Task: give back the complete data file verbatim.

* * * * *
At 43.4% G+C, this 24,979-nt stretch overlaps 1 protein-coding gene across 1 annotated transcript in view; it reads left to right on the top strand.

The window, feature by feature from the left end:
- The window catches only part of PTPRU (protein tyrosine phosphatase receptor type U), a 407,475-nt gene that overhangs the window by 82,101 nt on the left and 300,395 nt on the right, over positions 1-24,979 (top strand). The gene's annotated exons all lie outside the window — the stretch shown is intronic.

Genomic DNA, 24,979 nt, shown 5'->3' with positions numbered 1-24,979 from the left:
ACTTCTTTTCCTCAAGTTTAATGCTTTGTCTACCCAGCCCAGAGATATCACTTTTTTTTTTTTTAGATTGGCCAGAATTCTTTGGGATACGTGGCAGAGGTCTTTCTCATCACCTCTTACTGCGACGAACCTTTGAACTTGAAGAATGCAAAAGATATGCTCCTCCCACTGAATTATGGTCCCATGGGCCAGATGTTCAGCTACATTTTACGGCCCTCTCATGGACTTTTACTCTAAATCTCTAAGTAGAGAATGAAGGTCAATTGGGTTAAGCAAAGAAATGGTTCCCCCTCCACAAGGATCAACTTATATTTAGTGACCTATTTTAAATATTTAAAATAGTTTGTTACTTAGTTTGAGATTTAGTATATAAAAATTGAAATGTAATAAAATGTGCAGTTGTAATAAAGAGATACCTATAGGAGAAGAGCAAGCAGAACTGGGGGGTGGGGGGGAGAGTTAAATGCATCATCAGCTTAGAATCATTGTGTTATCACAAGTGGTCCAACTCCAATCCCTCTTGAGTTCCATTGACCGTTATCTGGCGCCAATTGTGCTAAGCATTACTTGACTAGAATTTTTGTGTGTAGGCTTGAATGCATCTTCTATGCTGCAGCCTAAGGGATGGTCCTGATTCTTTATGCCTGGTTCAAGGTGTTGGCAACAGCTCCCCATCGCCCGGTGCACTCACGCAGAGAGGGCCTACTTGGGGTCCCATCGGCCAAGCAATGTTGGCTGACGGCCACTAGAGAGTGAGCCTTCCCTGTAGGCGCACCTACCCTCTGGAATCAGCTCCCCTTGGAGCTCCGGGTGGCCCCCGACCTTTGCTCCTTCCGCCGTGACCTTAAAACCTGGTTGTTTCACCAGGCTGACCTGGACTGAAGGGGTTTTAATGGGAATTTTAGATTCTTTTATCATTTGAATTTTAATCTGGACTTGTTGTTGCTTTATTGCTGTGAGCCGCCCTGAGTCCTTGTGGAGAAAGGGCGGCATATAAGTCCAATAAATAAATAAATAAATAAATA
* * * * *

At 43.4% G+C, this 24,979-nt stretch overlaps 1 protein-coding gene across 1 annotated transcript in view; it reads left to right on the top strand.

The window, feature by feature from the left end:
- The window catches only part of PTPRU (protein tyrosine phosphatase receptor type U), a 407,475-nt gene that overhangs the window by 82,101 nt on the left and 300,395 nt on the right, over positions 1-24,979 (top strand). The gene's annotated exons all lie outside the window — the stretch shown is intronic.

Genomic DNA, 24,979 nt, shown 5'->3' with positions numbered 1-24,979 from the left:
ACTTCTTTTCCTCAAGTTTAATGCTTTGTCTACCCAGCCCAGAGATATCACTTTTTTTTTTTTTAGATTGGCCAGAATTCTTTGGGATACGTGGCAGAGGTCTTTCTCATCACCTCTTACTGCGACGAACCTTTGAACTTGAAGAATGCAAAAGATATGCTCCTCCCACTGAATTATGGTCCCATGGGCCAGATGTTCAGCTACATTTTACGGCCCTCTCATGGACTTTTACTCTAAATCTCTAAGTAGAGAATGAAGGTCAATTGGGTTAAGCAAAGAAATGGTTCCCCCTCCACAAGGATCAACTTATATTTAGTGACCTATTTTAAATATTTAAAATAGTTTGTTACTTAGTTTGAGATTTAGTATATAAAAATTGAAATGTAATAAAATGTGCAGTTGTAATAAAGAGATACCTATAGGAGAAGAGCAAGCAGAACTGGGGGGTGGGGGGGAGAGTTAAATGCATCATCAGCTTAGAATCATTGTGTTATCACAAGTGGTCCAACTCCAATCCCTCTTGAGTTCCATTGACCGTTATCTGGCGCCAATTGTGCTAAGCATTACTTGACTAGAATTTTTGTGTGTAGGCTTGAATGCATCTTCTATGCTGCAGCCTAAGGGATGGTCCTGATTCTTTATGCCTGGTTCAAGGTGTTGGCAACAGCTCCCCATCGCCCGGTGCACTCACGCAGAGAGGGCCTACTTGGGGTCCCATCGGCCAAGCAATGTTGGCTGACGGCCACTAGAGAGTGAGCCTTCCCTGTAGGCGCACCTACCCTCTGGAATCAGCTCCCCTTGGAGCTCCGGGTGGCCCCCGACCTTTGCTCCTTCCGCCGTGACCTTAAAACCTGGTTGTTTCACCAGGCTGACCTGGACTGAAGGGGTTTTAATGGGAATTTTAGATTCTTTTATCATTTGAATTTTAATCTGGACTTGTTGTTGCTTTATTGCTGTGAGCCGCCCTGAGTCCTTGTGGAGAAAGGGCGGCATATAAGTCCAATAAATAAATAAATAAATAAATA